I take time out during lunch break to get away from the computer and telephone and go for another dog walk or do a simple but satisfying project like plant window boxes.  I found these pretty Pacquettes, red daisies, that happen to match my shutters and front door.  

Friday, 16 March 2012

Family Ties

February half term was spent in Cornwall, south west England.  We organized a family reunion, there was 15 of us aged from 4 years up to 70 something.  We rented two cottages on a farm with goats, chickens and ducks.  The farm was in a wooded valley with a tiny train station up the lane.   Our family travelled, from South London, Sussex, Wales, Yorkshire, Somerset and France for the get together.

The farm had lots to keep everyone amused and with the seaside just 10 minutes away and the lure of Cornish icecreams and delicious pasties – everyone was happy.

It was a lot of work and a bit of an effort to get there but it was definitely worth it. We all had a great time, it was lovely to be together even if for a short time.  Although phone calls, emails and SKYPE are good for keeping in touch nothing beats a hug or three!!

So if you are thinking of getting together with relatives or friends, and the weeks and the months are rushing by……put a date in the diary and just DO IT!!

Thursday, 9 February 2012

Deep Freeze Summer Makes Winter Warmer

 Snow on the ground and temperatures way, way below zero and we are reaping  the rewards of last year’s harvest.  Last summer we picked windfall apples, hedgerow blackberries and from our garden and friends’ gardens, beetroots, runner- beans, carrots, cherries, raspberries, rhubarb, pears, tomatoes and herbs.   It was a few weeks of hard graft, picking, peeling, chopping, parboiling and freezing but – it was so worth it.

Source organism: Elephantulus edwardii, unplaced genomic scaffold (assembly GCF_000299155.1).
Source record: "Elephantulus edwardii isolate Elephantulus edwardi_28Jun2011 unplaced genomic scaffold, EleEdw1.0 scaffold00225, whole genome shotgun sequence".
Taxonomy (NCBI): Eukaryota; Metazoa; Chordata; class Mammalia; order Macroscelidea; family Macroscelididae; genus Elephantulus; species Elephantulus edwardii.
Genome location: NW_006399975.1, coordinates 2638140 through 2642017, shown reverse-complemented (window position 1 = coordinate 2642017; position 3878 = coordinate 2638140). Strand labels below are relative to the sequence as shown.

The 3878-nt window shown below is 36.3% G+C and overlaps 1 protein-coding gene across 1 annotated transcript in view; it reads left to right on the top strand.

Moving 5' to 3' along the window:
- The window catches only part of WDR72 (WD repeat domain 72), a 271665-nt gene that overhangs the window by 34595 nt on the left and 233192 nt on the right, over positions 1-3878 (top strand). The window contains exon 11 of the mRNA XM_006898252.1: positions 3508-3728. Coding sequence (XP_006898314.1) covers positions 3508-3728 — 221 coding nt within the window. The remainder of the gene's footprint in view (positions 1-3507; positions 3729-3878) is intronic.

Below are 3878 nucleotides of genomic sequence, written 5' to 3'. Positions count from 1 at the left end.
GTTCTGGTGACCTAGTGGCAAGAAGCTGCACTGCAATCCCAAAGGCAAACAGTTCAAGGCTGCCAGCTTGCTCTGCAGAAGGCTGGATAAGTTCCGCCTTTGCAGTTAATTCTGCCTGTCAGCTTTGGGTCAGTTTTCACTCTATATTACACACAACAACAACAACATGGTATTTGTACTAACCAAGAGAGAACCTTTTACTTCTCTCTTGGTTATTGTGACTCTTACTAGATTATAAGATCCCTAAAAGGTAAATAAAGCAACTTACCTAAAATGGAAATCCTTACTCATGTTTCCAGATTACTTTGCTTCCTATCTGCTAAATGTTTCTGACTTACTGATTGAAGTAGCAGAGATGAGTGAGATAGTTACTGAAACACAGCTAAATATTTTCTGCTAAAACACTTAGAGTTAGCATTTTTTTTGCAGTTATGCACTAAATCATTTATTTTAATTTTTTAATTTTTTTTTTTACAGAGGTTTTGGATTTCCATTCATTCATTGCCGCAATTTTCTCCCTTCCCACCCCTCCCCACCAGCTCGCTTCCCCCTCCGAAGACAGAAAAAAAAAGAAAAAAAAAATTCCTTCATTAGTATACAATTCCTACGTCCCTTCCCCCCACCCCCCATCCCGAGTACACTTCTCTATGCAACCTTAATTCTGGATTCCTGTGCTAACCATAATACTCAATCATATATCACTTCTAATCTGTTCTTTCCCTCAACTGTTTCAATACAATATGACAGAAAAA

We have a freezer full of ready to use fruit and vegetables – healthy and economical convenience food!   Jars of jams and chutneys made great Christmas presents and we still have some left for ourselves.   Cakes, dinner and desserts are never a problem.  And when I lift the lid off the frozen parsley, mint and basil leaves they release beautiful memories of a gorgeous hot summer’s day.

Top Freezing Tips

Pick only the best of the crop and then wash and pat the leaves or fruit dry. 

Then spread out on a tray or baking sheet in the freezer.   Tomatoes can be frozen like this and they are great for home- made passata, soups or stews.

When completely frozen store in a plastic container in the freezer.

For apples, pears, runner beans, carrots, etc – wash first, core and peel, blanche in boiling water for two minutes, then cool.  Slice into bite sized pieces, drain and place in freezer bags in serving sized portions.  Remove air, seal, label and freeze.  

Do you freeze fruit and vegs?  I would love to hear how you get on.

Thursday, 2 February 2012

Flippin' Great

traditional French crepes

Pancake Day, or Le Chandeleur is a catholic religious festival here in France.  Le Chandeleur celebrates 40 days since Jesus was born and his first visit to the Temple to be baptised.

Well, lots of French festivals go hand in hand with delicious food and Le Chandeleur is no exception.  Anytime is a great excuse for crepes.  Wafer thin and sweet or savoury  - naughty dripping with Nutella or a healthy option with fresh fruit. 

In the old days, eggs were stored during winter in a large earthenware pot in the dark under layers of salt.  Any eggs that were left over were used up at Le Chandeleur to make way for the new, fresh ones. 

And if you hold the pan in your left hand and hold a coin in your right hand, and successfully flip the crepe, you will have good luck for the rest of the year.

So get flippin'.

Wednesday, 1 February 2012

A Cold Snap

Yesterday, the snow arrived, just about 10cms but it covered everything.   The road was soon clear and the day went on as planned. We met new friends who made the hour's drive from the top of the parc to come and see us for the afternoon.  They said the roads were OK but pretty icy through the forests near us.

Today, the first of February and the snow is still here but it has got much, much colder.  The post lady told me it was -6! No wonder the dog didn't want to go out first thing.  Mr B has spent all day trying to keep the fires well stocked.  I spent the day working from the kitchen table - the warmest room in the house.